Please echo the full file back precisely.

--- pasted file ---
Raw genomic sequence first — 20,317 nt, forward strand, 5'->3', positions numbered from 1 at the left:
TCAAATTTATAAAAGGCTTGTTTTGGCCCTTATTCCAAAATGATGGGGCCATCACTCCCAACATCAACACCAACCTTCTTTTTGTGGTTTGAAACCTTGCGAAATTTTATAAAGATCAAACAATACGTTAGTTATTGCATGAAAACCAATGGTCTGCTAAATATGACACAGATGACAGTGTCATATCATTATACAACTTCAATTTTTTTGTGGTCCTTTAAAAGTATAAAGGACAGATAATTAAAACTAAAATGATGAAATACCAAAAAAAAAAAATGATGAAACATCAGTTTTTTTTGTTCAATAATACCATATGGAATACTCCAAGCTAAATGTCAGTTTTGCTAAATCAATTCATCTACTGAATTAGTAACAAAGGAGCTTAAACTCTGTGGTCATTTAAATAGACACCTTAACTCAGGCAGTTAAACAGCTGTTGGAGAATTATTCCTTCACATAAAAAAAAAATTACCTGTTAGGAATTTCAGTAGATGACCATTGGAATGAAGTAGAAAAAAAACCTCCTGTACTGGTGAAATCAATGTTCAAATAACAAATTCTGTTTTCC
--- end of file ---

Raw genomic sequence first — 20,317 nt, forward strand, 5'->3', positions numbered from 1 at the left:
TCAAATTTATAAAAGGCTTGTTTTGGCCCTTATTCCAAAATGATGGGGCCATCACTCCCAACATCAACACCAACCTTCTTTTTGTGGTTTGAAACCTTGCGAAATTTTATAAAGATCAAACAATACGTTAGTTATTGCATGAAAACCAATGGTCTGCTAAATATGACACAGATGACAGTGTCATATCATTATACAACTTCAATTTTTTTGTGGTCCTTTAAAAGTATAAAGGACAGATAATTAAAACTAAAATGATGAAATACCAAAAAAAAAAAATGATGAAACATCAGTTTTTTTTGTTCAATAATACCATATGGAATACTCCAAGCTAAATGTCAGTTTTGCTAAATCAATTCATCTACTGAATTAGTAACAAAGGAGCTTAAACTCTGTGGTCATTTAAATAGACACCTTAACTCAGGCAGTTAAACAGCTGTTGGAGAATTATTCCTTCACATAAAAAAAAAATTACCTGTTAGGAATTTCAGTAGATGACCATTGGAATGAAGTAGAAAAAAAACCTCCTGTACTGGTGAAATCAATGTTCAAATAACAAATTCTGTTTTCC